I made a case, last December, for the removal of fees for burials and cremations. The Scotsman has just offered an editorial accepting that argument in relation to children, at least.
The majority of Scotland’s councils have scrapped burial fees for children. … Unfortunately, nine of Scotland’s 32 local authorities continue to charge bereaved parents fees of up to £800 for burials. We are not always convinced by arguments for universality. … But surely there is no debate to be had about the abolition of burial fees for children?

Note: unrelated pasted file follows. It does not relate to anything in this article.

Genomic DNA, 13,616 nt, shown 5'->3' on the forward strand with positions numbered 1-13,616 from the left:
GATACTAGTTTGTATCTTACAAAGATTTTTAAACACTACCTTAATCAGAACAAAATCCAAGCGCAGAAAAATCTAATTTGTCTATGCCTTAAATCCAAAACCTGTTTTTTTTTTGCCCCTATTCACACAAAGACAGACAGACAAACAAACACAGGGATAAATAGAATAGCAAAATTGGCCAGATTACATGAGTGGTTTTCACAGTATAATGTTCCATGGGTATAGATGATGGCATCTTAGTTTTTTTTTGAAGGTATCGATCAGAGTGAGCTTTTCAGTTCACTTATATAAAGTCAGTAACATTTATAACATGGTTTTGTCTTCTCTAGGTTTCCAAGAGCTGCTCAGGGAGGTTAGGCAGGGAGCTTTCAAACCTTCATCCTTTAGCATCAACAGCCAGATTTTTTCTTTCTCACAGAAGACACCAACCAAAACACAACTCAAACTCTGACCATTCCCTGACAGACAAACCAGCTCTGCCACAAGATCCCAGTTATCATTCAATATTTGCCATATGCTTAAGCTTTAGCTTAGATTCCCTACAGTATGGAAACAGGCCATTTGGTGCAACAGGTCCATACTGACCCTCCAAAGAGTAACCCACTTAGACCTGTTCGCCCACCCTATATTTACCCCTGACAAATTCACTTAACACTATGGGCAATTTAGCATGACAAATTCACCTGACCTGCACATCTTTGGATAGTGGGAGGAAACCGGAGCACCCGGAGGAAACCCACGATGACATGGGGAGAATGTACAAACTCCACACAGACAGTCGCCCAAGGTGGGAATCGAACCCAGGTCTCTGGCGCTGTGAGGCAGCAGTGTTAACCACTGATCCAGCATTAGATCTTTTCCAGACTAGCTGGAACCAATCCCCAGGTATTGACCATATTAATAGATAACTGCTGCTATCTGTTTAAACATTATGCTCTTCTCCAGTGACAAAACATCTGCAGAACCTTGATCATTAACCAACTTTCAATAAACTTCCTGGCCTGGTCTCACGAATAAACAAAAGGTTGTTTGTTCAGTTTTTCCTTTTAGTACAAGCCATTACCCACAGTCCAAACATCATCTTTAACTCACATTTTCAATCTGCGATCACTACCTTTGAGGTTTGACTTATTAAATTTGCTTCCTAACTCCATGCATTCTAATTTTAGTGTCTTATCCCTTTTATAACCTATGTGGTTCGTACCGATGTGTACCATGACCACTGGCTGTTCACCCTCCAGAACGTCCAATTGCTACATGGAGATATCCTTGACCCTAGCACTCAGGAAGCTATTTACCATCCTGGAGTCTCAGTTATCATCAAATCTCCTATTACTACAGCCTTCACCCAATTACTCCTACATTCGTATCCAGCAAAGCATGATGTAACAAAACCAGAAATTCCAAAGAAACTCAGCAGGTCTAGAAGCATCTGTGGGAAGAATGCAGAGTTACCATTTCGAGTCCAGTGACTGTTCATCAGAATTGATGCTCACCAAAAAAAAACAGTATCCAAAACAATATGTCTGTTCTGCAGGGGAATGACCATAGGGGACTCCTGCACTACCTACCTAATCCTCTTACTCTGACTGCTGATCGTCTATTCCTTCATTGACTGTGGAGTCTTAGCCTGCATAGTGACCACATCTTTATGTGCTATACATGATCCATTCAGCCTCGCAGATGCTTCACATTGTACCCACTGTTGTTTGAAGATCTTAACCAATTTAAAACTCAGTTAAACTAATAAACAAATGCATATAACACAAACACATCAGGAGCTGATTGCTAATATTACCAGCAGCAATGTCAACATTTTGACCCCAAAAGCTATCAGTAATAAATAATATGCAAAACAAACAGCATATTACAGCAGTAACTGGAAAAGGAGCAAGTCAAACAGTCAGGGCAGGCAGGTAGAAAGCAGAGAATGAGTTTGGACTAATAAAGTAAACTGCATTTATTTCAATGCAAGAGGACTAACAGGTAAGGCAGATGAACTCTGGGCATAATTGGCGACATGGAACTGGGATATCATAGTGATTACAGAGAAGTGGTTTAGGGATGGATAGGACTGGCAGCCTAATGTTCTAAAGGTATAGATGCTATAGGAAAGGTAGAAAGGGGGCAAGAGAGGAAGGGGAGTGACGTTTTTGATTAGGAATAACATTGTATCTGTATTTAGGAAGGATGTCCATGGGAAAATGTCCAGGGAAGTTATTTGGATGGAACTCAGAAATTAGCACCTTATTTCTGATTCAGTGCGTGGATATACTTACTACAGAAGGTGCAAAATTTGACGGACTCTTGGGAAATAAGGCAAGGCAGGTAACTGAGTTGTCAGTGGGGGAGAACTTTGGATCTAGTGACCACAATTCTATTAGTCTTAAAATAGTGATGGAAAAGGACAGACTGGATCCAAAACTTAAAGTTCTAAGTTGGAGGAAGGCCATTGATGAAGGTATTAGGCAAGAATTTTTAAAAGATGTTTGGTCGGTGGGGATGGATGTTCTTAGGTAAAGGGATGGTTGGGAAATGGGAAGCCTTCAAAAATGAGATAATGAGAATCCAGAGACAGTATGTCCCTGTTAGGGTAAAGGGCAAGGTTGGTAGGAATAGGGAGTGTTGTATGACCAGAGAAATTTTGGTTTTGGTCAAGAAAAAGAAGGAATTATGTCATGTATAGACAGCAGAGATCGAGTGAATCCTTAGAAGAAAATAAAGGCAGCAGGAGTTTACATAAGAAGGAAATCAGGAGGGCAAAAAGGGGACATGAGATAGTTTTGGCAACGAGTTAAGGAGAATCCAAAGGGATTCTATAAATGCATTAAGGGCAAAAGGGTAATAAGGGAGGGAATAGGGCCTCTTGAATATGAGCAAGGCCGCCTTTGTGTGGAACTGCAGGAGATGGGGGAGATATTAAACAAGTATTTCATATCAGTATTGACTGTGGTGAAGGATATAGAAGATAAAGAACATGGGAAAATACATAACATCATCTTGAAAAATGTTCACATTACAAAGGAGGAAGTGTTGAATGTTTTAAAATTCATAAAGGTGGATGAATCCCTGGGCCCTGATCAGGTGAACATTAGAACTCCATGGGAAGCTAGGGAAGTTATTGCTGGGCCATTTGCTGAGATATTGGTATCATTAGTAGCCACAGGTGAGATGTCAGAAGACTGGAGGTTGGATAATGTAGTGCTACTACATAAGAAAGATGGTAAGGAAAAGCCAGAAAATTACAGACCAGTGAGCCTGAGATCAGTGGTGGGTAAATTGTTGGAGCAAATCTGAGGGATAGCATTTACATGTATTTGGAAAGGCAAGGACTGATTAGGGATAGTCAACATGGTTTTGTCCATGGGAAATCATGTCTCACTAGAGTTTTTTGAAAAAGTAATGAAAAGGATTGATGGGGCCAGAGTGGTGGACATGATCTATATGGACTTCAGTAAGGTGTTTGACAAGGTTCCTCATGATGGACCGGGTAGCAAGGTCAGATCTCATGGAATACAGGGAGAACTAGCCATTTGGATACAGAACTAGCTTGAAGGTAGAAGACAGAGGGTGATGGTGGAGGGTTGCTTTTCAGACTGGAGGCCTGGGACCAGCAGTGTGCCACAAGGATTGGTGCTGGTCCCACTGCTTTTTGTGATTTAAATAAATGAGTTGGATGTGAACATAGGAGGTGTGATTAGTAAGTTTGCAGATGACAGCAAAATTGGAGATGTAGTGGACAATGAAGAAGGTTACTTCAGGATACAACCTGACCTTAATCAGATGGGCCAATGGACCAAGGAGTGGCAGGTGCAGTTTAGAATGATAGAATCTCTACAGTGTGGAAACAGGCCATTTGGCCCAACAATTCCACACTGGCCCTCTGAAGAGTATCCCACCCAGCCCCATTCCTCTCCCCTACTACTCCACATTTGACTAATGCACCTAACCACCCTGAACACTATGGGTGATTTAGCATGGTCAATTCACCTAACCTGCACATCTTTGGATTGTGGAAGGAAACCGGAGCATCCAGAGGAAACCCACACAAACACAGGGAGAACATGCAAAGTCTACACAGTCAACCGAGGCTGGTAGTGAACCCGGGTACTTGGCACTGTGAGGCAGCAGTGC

It’s pleasing that they’ve gone that far. I do wonder, however, that we don’t extend the argument a little further. Funerals are almost always a difficult experience, the expense of a funeral is (after a house and car) one of the largest that most people will ever have to incur, the present system for helping people in difficulties is riddled with anomalies, and there is no risk or incentive arguments that would mean it was not appropriate to offer people some help with costs. “We Scots”, the Scotsman argues, “have a good conceit of ourselves as a compassionate, humane lot.” So why stop at children?